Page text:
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Analysis: Unlocking Flow of Capital to Water Sector Requires Smart, Integrated Strategies

Parul Dubey on October 2, 2017 - in Water

Unlocking the flow of capital to accelerate improvements to water infrastructure that advance climate resilience and protect urban low-income communities from flooding requires integrated strategies for investments and grantmaking, concludes a recently released analysis.


The Climate Resilient & Equitable Water Systems Capital Scan provides a roadmap for effectively utilizing capital to accelerate water system solutions like green infrastructure and planning and preparedness measures. The scan was authored by Mission Point Partners and California Environmental Associates and commissioned by The Kresge Foundation.


“While nothing could have fully prepared Houston for the catastrophes of hurricanes Harvey and Irma, there are concrete steps that municipalities, utilities, and developers can take right now to better protect low-income residents from the storms and flooding we increasingly see in the era of climate change,” said Dr. Jalonne L. White-Newsome, senior program officer with The Kresge Foundation’s Environment Program. “This capital scan shows how philanthropy can support those efforts.”


White-Newsome said inadequate water infrastructure investment leaves low-income residents at particular risk. Those communities are typically hit “first and worst” when flooding overwhelms water systems. Low-income residents are also least able to afford to prepare for catastrophic events, evacuate when danger arises, and repair or replace their housing after flooding.

The most effective philanthropic strategies for protecting at-risk communities consider a full suite of capital tools including grants, program related investments, and market-rate investments. The scan helps identify investable opportunities to use new models, catalyze markets, leverage capital, and understand risk.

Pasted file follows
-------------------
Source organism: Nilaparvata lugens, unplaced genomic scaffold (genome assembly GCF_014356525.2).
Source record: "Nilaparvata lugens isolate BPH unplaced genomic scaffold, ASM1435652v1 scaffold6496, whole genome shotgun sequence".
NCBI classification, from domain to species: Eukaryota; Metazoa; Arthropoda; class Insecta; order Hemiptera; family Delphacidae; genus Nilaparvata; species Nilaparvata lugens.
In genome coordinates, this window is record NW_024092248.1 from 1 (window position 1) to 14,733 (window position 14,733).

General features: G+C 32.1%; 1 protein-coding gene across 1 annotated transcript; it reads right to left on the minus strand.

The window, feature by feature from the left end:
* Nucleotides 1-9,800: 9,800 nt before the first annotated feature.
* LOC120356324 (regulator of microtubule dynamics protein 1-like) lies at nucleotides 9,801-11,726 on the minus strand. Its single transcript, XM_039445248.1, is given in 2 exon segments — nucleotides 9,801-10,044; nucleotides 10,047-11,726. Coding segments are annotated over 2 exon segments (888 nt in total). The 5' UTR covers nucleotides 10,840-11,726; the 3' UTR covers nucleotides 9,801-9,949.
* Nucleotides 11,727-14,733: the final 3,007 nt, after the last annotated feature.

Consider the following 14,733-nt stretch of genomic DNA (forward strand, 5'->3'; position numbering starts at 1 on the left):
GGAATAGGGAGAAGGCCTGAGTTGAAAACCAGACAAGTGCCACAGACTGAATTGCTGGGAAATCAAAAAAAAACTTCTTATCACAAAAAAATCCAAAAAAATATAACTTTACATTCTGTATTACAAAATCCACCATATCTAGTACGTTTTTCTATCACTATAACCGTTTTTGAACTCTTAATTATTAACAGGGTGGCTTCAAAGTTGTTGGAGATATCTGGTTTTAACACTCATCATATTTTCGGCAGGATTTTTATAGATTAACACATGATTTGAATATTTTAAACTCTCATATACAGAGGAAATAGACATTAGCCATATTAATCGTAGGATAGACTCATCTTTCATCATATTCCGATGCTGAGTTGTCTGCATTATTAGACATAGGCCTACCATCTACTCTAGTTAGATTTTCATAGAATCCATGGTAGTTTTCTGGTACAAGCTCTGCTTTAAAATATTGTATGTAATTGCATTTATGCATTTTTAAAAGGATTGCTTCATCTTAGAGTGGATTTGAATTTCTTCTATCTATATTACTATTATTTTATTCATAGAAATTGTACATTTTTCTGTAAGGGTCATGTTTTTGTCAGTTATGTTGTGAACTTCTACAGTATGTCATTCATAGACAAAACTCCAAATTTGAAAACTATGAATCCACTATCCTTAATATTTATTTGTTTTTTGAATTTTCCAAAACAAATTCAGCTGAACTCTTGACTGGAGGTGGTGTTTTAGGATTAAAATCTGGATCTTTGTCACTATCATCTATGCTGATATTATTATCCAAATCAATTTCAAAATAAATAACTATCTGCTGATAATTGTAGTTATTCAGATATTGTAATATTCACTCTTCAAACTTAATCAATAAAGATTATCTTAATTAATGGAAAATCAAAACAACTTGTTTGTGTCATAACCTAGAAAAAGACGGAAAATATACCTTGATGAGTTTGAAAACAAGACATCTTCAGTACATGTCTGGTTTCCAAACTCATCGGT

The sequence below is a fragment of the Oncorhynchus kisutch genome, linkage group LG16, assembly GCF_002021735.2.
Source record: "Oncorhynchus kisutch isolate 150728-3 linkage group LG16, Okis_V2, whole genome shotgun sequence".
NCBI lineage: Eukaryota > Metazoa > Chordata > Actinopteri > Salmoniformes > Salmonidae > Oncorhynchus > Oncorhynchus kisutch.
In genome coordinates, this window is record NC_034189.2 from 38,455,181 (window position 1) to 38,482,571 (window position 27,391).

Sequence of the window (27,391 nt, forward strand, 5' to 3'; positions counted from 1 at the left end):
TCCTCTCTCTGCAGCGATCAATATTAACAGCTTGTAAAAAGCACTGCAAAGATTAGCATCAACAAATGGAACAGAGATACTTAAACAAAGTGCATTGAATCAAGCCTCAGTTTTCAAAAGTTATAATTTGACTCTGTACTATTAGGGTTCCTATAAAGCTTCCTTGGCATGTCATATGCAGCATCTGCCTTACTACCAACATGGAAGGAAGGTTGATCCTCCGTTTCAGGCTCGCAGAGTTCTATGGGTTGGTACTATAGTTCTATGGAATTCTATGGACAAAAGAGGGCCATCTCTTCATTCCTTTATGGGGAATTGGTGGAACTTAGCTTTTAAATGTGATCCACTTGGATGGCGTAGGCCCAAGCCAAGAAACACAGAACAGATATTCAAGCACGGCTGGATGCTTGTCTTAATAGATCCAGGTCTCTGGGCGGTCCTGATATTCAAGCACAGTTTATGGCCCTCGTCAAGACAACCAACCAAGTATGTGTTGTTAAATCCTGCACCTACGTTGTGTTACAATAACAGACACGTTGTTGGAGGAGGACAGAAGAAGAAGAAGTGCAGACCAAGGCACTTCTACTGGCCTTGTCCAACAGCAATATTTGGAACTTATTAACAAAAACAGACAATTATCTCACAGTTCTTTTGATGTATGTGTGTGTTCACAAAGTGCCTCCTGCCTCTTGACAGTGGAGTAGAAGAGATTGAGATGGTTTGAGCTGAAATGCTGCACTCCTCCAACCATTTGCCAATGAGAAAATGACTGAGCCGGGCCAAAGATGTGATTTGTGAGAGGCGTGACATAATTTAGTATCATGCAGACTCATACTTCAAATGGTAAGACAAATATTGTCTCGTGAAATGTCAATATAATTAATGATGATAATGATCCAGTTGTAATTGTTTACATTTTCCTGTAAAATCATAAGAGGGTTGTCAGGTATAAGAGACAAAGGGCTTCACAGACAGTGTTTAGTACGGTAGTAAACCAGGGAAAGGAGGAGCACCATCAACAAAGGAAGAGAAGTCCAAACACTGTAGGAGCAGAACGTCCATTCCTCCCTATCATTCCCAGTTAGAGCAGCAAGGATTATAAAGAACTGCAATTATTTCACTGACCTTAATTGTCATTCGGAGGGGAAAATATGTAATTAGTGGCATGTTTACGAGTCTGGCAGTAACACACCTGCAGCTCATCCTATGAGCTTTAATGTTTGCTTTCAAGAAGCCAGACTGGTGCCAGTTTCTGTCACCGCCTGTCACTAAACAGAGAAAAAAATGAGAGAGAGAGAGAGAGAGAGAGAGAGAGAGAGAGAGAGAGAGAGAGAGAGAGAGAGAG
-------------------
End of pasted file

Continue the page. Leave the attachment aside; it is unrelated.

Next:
“This scan analyzes where the most impactful philanthropic investments might be made, the multiple forms they might take, and strategies for overcoming the barriers to success,” said Kim Dempsey, deputy director of Kresge’s Social Investment Practice. “The scan recommends integrated strategies that will require the collaboration of funders, water system managers, policy makers, non-governmental organizations, and community-based and equity-focused organizations among others. Philanthropic capital can be a catalyst for that work.”


The scan examines six sectors that are critical to water infrastructure integrity. The analysis describes each sector and analyzes both the status of projects in the pipeline and the barriers to implementation for each sector. The sectors are:


  • Green Infrastructure – includes water treatment systems like bioswales, permeable pavement, wetlands, and rooftop gardens among others. It is identified as the highest-ranking strategy within the scan’s scope of inquiry.
  • Planning and preparedness – informed planning specifically for water management and resilience in the face of climate impacts.
  • Water monitoring – real-time and static monitoring of water use and system stressors to inform more efficient management.
  • Energy efficiency – aiming to improve the efficiency of moving water from source to end user, thus reducing costs and helping cut greenhouse gas emissions from energy generation.
  • Water efficiency – with goals like reducing leaks and demand-limitation measures and incentives.
  • Distributed treatment and supply – protecting system integrity and providing redundancy through supply options including rainwater harvesting, greywater reuse, and desalination.


The capital scan is nested within the Kresge Environment Program’s Climate Resilient & Equitable Water Systems initiative (CREWS), which aims to transform urban storm water and wastewater systems so they provide reliable, equitable, and innovative services to communities despite climate change uncertainties. CREWS was designed to encompass multiple forms of philanthropic capital to achieve its goals.


For more information, visit Kresge’s Environment Program web page and its CREWS information on the Transforming Key Urban Systems focus area page.


The Kresge Foundation is a $3.5 billion private, national foundation that works to expand opportunities in America’s cities through grantmaking and social investing in arts and culture, education, environment, health, human services, and community development in Detroit. In 2016, the Board of Trustees approved 474 grants totaling $141.5 million, and made 14 social investment commitments totaling $50.8 million. For more information, visit www.kresge.org.

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